Category Archives: Mystery/Suspense

Welcome, SM Ford!






Ready for adventure in the snowy Colorado mountains, Cecelia Gage is thrilled to be employed as the live-in housekeeper for her favorite bestselling author. The twenty-five-year old doesn’t count on Mark Andrews being so prickly, nor becoming part of the small town gossip centering on the celebrity. Neither does she expect to become involved in Andrews family drama and a relationship with Simon Lindley, Mark’s oh so good-looking best friend. And certainly, Cecelia has no idea she’ll be mixed up in a murder investigation because of this job.

Will Cecelia’s faith in God get her through all the trouble that lies ahead?






*Book Trailer*


About The Author

SM Ford 2015

SM Ford writes inspirational fiction for adults, although teens may find the stories of interest, too.

When she was 13 she got hooked on Mary Stewart’s romantic suspense books, although she has been a reader as long as she can remember, and is an eclectic reader. Inspirational authors she enjoys include: Francine Rivers, Bodie Thoene, Dee Henderson, Jan Karon, and many more.

SM Ford is a Pacific Northwest gal, but has also lived in the midwest (Colorado and Kansas) and on the east coast (New Jersey). She and her husband have two daughters and two sons-in-law and three grandsons. She can’t figure out how she got to be old enough for all that, however.

She loves assisting other writers on their journeys.


Author Website

Goodreads Author Page

Interview with Landry Q. Walker!




The worlds of Star Wars are full of countless alien species, each stranger and more fascinating than the last. Here you’ll find six stories for kids about just some of the amazing aliens who appear in the smash-hit movie Star Wars: The Force Awakens. Featuring a dashing tale of piracy and double crosses, the story of a wise Jakku constable and an unfortunate droid, and a mystery that can be solved only by the gruff cook at Maz Kanata’s castle, this collection will bring thrills and chills as it takes you deep into the corners of your favorite galaxy far, far away. . . .

Constable Zuvio must get to the bottom of things when a faithful droid commits a bank robbery in “High Noon on Jakku.”

The Frigosian cryptosurgeons of Takodana give a criminal on the run just what she asks for in “The Face of Evil.”

The repugnant scrap trader Unkar Plutt may finally have met his match in the twisty tale “True Love.”

Bobbajo the Crittermonger spins a tale of bravery against impossible odds in the fable “All Creatures Great and Small.”

When his sous chef turns up dead, the cook at Maz Kanata’s castle holds an unusual competition to find the culprit in “A Recipe for Death.”

And pirates, gangs, and bounty hunters alike race to find precious cargo in “The Crimson Corsair and the Lost Treasure of Count Dooku.”





Here with me today is the one and only Landry Q. Walker!


1         Most obvious question I’m sure you get a lot.  What made you decide to become an author?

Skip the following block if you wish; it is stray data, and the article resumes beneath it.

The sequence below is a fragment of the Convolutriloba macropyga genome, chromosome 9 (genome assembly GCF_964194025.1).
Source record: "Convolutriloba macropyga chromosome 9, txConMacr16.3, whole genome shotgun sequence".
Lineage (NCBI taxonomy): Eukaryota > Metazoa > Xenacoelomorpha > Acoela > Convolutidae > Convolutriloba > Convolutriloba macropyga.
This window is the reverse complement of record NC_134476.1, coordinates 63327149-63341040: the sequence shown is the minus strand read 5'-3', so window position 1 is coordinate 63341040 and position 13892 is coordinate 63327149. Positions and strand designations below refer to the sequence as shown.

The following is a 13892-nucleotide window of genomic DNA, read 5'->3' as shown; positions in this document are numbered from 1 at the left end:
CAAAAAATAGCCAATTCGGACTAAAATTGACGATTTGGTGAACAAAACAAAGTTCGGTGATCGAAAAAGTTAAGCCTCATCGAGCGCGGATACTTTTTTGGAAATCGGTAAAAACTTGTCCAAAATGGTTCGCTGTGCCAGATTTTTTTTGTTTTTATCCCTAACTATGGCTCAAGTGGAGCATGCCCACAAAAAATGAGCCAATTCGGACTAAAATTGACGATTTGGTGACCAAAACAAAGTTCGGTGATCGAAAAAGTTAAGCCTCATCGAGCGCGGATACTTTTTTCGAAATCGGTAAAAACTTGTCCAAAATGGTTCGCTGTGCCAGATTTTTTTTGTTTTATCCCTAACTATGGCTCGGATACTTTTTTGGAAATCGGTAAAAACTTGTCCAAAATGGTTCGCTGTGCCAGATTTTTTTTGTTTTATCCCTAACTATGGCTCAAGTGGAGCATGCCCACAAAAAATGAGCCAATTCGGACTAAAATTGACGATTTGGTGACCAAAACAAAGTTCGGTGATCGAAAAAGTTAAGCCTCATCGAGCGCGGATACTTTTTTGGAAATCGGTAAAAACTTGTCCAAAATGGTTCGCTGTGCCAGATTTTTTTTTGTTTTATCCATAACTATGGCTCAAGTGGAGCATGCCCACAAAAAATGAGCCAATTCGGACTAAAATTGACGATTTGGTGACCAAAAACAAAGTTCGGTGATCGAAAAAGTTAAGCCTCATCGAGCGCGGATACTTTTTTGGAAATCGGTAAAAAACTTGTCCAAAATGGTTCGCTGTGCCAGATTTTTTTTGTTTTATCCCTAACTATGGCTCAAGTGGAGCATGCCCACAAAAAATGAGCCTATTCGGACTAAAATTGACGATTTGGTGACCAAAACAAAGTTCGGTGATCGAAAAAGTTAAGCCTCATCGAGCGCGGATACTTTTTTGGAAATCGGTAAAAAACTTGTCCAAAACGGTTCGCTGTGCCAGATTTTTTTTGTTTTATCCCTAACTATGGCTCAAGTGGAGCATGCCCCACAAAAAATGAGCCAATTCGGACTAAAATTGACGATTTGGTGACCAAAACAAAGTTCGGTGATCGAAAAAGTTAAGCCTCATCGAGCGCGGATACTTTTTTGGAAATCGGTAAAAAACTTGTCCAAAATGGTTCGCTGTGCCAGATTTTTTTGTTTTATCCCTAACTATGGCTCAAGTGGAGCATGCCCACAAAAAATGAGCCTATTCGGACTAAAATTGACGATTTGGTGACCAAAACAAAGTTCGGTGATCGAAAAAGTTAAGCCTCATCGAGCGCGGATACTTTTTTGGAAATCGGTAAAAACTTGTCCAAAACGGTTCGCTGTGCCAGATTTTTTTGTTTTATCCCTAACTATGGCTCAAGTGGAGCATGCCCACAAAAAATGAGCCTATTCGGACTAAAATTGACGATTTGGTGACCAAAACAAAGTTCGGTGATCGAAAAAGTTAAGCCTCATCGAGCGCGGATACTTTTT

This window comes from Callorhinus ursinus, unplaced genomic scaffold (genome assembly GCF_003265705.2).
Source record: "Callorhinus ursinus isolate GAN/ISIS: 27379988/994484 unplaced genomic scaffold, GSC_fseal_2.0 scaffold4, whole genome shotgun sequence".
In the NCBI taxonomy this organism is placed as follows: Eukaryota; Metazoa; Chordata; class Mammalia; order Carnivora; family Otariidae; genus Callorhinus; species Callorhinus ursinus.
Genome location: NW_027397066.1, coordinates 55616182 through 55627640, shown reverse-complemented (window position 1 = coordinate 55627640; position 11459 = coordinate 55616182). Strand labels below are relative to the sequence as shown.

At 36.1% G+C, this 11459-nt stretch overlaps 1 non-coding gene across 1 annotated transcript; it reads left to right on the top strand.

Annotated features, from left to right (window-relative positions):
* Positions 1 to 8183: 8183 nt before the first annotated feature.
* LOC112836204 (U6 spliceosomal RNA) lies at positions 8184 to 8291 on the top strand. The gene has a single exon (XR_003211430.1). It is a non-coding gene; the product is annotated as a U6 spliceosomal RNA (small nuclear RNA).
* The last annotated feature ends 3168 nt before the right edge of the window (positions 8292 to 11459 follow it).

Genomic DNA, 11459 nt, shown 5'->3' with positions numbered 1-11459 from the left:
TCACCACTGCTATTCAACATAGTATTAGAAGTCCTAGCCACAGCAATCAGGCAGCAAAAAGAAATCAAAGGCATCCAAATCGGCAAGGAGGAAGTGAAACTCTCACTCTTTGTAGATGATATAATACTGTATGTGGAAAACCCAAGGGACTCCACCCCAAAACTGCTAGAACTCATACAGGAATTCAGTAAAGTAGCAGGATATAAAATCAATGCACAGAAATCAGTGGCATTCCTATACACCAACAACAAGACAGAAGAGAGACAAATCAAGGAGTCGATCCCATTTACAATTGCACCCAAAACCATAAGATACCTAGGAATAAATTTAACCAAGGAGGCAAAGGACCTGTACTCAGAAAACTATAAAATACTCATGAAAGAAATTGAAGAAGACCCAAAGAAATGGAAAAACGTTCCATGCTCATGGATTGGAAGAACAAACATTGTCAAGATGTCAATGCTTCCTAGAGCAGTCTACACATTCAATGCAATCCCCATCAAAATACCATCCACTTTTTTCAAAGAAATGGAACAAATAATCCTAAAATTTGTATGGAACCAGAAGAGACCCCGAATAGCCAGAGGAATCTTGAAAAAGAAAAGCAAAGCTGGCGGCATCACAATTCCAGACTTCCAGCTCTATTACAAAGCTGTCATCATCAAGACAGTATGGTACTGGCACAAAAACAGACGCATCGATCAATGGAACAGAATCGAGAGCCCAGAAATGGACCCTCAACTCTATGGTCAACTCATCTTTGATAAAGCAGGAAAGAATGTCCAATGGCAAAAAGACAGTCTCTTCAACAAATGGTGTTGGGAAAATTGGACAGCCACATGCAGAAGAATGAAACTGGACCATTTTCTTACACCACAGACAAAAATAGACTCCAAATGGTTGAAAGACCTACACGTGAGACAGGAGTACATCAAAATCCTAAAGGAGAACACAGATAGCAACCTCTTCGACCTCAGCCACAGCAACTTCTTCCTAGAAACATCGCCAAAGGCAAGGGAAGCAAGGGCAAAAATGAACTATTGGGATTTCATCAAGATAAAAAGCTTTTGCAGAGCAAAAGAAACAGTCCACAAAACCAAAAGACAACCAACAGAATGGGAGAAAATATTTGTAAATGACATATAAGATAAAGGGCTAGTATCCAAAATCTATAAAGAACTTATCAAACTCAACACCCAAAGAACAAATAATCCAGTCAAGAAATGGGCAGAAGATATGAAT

I don’t recall if I have ever been asked it in general terms. Writing always appealed to me, and I had my eye on it before the age of ten. I decided to pursue writing (specifically comics) with more aggression in high school when I realized that I had all these amazingly talented friends wanting to draw comics but not producing much. So my thought was I could write comics that they would draw. I’m still making comics with those friends, both Eric Jones (artist of Supergirl Cosmic Adventures, Danger Club, and more) and Pannel Vaughn (colorist on Disney Adventures stuff).
2         Are you a panster or a plotter?
I had to look these terms up! Panster, for certain. Most of my work has a very rough outline – maybe a few scenes that I have locked in here and there. After that, it’s wherever the page takes me.
3         What is your writing process like?
Depends on the project. Comics I usually create a page template, then start plugging in small scene descriptions here and there, maybe a few bits of dialog in random places. Then It just grows from those seeds. I almost never write comics in a linear fashion. With prose, the exact opposite. I start with page one and end on the last page. I very rarely rewrite anything, but when I do I usually do I just through the old version out, maybe keeing one or two small bits, and start over.
Key for my process is music. Finding the right music to inspire is an absolute must, and I wills it and stare tat the blank page until I find the right music. Then I put that music on loop, usually for hours, sometimes for days or weeks. I get to where I hear that piece of music in my sleep, and with every note I remember all the little dialog and scene moments that flash into my head while listening.  Because of this, I pretty much never take notes – excpet when I do. Then I write them all over my wall.